A study in Liberia showed the introduction of POCUS resulted in changes of management in 62% of cases seen at the tertiary teaching hospital in Monrovia[6]. The greatest impact was in cases of pregnancy, echocardiography and focused assessment of sonography in trauma (FAST). [6] Similar results were reported from Tanzania, Rwanda, and Ghana. [28] Though a primary focus on obstetrics is of interest in this setting, trauma and abdominal POCUS applications, is of interest to this cohort and may prove useful given the scarcity of CT in this environment.

Several important barriers to ultrasound use were identified using this survey. The first was a lack of machines. With the exception of Mnazi Moja Hospital (MMH), ultrasound machines were frequently older and donated from abroad. Many were broken down or needed extensive service that was no longer possible due to their age or lack of warranty.  Part of creating a sustainable program in POCUS in Zanzibar would involve acquiring durable ultrasound machines with a service plan for repair.  Machine access for regular use is necessary to maintain and improve ultrasound skills and create a sustainable program.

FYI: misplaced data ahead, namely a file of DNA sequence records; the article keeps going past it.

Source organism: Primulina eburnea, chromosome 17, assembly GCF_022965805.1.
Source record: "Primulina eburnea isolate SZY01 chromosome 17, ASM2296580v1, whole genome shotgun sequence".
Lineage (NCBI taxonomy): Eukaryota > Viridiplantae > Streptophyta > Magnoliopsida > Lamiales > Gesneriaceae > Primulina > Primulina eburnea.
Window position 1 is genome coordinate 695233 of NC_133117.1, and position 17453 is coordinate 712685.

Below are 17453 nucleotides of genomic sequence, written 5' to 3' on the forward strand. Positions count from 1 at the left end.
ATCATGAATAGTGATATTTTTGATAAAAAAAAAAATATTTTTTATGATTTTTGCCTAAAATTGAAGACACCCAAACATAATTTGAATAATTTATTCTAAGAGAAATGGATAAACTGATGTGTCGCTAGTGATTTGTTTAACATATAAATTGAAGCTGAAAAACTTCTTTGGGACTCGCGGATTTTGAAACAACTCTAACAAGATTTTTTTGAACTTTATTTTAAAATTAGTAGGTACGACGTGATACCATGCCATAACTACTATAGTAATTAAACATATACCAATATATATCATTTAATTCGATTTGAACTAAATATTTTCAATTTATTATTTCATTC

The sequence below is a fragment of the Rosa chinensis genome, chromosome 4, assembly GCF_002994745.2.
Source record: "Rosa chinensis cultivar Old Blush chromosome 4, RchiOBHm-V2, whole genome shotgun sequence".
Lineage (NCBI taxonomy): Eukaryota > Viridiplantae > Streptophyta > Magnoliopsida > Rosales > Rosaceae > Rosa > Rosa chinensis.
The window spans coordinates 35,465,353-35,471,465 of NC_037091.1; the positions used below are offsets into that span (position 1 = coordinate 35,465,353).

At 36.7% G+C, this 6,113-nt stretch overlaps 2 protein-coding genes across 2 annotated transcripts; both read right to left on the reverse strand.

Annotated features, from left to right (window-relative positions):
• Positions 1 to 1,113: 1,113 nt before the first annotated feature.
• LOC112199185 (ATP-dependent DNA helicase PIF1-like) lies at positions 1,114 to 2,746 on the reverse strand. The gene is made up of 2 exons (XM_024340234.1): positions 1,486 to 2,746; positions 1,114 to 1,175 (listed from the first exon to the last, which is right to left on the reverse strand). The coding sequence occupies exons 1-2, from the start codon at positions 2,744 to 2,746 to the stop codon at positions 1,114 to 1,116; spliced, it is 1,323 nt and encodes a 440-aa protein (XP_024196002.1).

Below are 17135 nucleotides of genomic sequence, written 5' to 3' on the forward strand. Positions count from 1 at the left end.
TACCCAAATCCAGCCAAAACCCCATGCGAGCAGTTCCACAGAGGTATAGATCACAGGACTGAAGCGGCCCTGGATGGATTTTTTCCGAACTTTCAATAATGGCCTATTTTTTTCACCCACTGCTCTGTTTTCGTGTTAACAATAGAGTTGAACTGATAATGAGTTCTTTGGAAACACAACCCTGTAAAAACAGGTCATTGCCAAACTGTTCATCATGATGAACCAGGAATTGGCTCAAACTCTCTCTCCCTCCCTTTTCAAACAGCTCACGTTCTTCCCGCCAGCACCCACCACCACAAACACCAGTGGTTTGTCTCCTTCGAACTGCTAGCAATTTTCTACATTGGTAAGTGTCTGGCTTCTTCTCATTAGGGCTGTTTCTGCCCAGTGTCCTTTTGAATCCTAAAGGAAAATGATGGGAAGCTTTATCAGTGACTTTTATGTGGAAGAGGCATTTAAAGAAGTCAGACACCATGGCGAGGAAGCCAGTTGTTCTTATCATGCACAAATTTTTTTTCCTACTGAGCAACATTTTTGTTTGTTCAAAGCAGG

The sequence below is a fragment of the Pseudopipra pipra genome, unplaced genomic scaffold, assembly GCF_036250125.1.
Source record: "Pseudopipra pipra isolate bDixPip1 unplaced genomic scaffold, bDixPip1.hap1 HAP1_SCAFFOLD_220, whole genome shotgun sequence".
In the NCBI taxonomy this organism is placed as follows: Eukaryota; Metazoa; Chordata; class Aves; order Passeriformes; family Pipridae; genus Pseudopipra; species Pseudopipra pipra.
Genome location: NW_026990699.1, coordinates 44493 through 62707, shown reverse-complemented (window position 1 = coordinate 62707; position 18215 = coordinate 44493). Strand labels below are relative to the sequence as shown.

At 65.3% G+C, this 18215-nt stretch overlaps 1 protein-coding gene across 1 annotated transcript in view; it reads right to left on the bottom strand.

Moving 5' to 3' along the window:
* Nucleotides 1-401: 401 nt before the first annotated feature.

The second identified barrier was the lack of teachers. Developing a sustainable ultrasound training program starts with longitudinal educator engagement, giving trainees the opportunity to practice under careful supervision. [21, 29] Then investing in POCUS trainees that become educators that longitudinally work toward capacity building with their colleagues and communities is ideal. A POCUS training program on Pemba Island in Zanzibar that utilizes a ‘train the trainers’ model garnered considerable success. [30] Therein, establishing a stable cohort of local POCUS leaders/trainers is integral to achieve self-sustaining integration into a care setting.